Wednesday, August 31, 2016

Example of an Open-ended Survey Question


Open-ended Comments on Surveys - The Rich Data You Are MissingSurveys are often associated with analytics. Almost all online surveys are heavily weighted towards collecting, what market researchers call, closed-ended data – i.e. where users are typically asked to choose between a set of choices (either discrete choice or a rating scale.) Open-Ended text data or open-ended comments on surveys (aka freeform text), however, is different in the sense that there is no concrete question – users are asked to give their opinions on a subject via free-form text.

Open-ended comments on surveys are a curse and a boon for conducting customer perception and satisfaction studies. They are a curse because they cannot be consolidated and analyzed easily. Although there are textual analysis programs that claim to be a by-product of artificial intelligence – I have yet to meet a serious market researcher who uses these automated text analysis tools for real decision making. They are a boon because it allows your respondents to “open up” and give you comments, ideas, and suggestions that you were not even asking them.

Here’s an example:
As many of you use QuestionPro regularly know when you log out we ask you to give us comments. This is essentially a survey, with a single open-ended question in it. We realize that it can be annoying at times (especially if you are logging in and out of QuestionPro several times a day)  but the log-out survey is entirely optional and you can simply ignore it if you have nothing to say and close the window.

One day, about 4 years ago a senior hot-shot VP of Research at Catalina Marketing told us about TURF analysis and suggested that we have an integrated TURF Tool – That is how our interest into integrated TURF analysis began. It’s an entirely different story that they made us go through a 40 page RFP and then decided to “build something in-house” – but the point here is that we never asked our users about TURF analysis or for that matter what kinds of analytical tools they would like integrated into the system. The question on the open-ended comment question was pretty simple – “Enter in comments and suggestion for QuestionPro.” – And Dave Suedcamp from Catalina Marketing thought about educating us on TURF analysis!

Now, we realize that many companies cannot afford to go through each and every comment and suggestion, especially if you have thousands of responses – but you can put together a human filter and escalation procedure that allows bubbling of interesting comments up the chain of command. We here at QuestionPro, periodically look at all the comments once a month and think about them and see if we need to do something about them. The other thing that has worked really well for us is that we share the comments with everyone in the company. Some of them are simply hilarious and witty and many of them are general complaints about pricing etc. and yet a few of them are actually constructive suggestions that we’ve implemented. We're even thinking about putting some of the witty and humorous comments on the blog periodically (we'll hide the identity of course!)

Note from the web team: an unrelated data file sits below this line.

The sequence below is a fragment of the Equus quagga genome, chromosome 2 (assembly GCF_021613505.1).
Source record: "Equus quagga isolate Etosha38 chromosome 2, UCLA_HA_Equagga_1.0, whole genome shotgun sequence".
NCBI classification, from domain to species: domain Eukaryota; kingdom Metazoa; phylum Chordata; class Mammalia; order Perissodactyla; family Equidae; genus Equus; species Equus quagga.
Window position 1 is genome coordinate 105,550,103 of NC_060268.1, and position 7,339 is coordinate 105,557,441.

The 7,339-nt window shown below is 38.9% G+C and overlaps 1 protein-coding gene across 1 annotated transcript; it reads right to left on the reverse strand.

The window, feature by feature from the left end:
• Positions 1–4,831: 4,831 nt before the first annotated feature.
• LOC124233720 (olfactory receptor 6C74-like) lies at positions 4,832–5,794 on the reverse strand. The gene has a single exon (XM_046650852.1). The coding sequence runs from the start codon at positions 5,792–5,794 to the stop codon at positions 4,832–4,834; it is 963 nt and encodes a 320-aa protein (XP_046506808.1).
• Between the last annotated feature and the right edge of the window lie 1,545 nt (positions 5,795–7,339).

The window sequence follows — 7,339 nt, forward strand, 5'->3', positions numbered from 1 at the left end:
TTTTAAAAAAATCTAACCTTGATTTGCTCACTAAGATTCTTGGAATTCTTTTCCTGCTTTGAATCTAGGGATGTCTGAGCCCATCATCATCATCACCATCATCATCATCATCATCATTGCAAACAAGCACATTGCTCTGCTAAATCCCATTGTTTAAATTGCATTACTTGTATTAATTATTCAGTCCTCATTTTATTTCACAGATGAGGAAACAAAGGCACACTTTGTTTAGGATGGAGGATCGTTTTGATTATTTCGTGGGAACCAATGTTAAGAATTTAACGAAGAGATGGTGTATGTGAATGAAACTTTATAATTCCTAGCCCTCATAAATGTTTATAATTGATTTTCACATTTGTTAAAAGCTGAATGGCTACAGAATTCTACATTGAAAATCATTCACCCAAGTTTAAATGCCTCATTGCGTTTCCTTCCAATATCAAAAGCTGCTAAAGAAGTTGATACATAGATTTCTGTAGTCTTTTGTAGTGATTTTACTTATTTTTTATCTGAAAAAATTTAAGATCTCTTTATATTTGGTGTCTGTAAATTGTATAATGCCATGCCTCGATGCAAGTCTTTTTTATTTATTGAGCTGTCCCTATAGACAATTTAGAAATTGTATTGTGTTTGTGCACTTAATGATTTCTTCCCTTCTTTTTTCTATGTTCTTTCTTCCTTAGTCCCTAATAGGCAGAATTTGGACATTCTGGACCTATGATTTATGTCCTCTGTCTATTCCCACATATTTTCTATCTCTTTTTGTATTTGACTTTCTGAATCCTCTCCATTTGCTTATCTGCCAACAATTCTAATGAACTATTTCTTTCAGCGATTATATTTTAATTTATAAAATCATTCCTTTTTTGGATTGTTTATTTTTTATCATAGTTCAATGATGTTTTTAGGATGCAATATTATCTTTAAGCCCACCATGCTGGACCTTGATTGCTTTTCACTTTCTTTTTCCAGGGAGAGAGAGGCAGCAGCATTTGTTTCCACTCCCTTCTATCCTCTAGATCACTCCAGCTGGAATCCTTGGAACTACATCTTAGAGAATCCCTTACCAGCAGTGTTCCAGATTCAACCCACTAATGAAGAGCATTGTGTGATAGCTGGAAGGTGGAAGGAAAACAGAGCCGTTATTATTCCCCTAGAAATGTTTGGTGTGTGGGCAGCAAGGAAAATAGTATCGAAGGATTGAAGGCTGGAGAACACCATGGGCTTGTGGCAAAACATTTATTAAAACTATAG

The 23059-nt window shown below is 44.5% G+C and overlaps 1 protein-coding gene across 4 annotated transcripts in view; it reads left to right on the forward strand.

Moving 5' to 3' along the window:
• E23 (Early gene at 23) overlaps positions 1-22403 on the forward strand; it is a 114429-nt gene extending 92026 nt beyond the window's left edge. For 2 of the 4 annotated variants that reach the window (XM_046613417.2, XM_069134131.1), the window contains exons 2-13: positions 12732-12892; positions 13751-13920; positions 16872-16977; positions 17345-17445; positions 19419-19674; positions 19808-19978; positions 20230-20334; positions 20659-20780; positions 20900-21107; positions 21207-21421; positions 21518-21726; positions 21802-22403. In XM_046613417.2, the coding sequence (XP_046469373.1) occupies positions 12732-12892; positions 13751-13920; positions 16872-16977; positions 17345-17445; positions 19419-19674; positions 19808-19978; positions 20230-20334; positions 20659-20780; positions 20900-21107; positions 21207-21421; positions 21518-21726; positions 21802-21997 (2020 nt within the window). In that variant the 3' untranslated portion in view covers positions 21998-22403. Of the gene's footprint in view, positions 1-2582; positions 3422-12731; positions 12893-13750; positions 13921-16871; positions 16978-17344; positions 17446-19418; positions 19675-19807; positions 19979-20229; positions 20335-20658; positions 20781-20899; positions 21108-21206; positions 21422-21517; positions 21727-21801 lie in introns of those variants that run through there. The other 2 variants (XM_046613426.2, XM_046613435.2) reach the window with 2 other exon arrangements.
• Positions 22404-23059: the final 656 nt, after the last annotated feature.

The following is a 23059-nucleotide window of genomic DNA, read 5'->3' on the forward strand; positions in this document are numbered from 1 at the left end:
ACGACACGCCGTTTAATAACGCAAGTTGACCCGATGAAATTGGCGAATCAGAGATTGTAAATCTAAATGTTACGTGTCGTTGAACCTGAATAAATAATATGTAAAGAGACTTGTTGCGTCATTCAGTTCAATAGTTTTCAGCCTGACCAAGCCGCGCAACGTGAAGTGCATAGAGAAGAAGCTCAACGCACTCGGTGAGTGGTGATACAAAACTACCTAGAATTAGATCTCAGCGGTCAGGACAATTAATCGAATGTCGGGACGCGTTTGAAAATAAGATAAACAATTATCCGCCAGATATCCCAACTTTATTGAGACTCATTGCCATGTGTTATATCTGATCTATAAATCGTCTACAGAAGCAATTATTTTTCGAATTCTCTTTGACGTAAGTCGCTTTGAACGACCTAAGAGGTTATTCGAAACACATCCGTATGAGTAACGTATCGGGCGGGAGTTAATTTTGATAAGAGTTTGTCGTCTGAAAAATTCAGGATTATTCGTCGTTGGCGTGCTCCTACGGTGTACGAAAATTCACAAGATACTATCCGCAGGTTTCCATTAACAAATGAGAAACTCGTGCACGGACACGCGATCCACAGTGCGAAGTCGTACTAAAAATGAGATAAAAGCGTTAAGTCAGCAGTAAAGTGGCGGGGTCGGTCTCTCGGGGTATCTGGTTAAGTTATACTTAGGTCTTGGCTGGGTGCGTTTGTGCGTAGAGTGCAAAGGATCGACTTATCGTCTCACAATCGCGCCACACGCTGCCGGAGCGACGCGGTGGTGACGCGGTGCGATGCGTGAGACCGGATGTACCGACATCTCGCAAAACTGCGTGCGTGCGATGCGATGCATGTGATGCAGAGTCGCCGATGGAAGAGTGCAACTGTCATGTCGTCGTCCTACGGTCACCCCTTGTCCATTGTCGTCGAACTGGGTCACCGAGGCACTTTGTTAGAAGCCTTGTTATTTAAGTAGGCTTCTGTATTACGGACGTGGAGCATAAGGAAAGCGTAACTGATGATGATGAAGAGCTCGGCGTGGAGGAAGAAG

One last thing I also want to mention is the fact that it is generally considered good survey design/practice to have a “catch-all” open-ended comment question towards the end of a survey. Even if you do not really want users giving open-ended comments for your research, a simple open-ended comment question can give you valuable insight into areas of research you’ve not even thought about. Users may even give you feedback on the survey itself – they may point our grammatical inconsistencies or even offer suggestions on how you can structure your survey better – Trust us on this one – we are speaking from experience!
So, if you are putting together questionnaires and you do not have open-ended comments on surveys, think about the valuable data that you are missing on. You already have a respondent’s attention – why not give him the opportunity to express himself in his own words in addition to conforming to your structured survey?


Thursday, August 25, 2016

How to Generate Consumer Insights

ray.poynter-270x270
Ray is the Director of Vision Critical University, the author of 
The Handbook of Online and Social Media Research, the creator of NewMR.org, and is in 
constant demand as a conference speaker, contributing author, workshop leader, and advisor.
Seven Tips for Creating Insights
The research game has changed. In the past,market research focused on collecting data and delivering information. Research still needs to collect data, but it needs to deliver insight. So, here are seven tips for creating insights.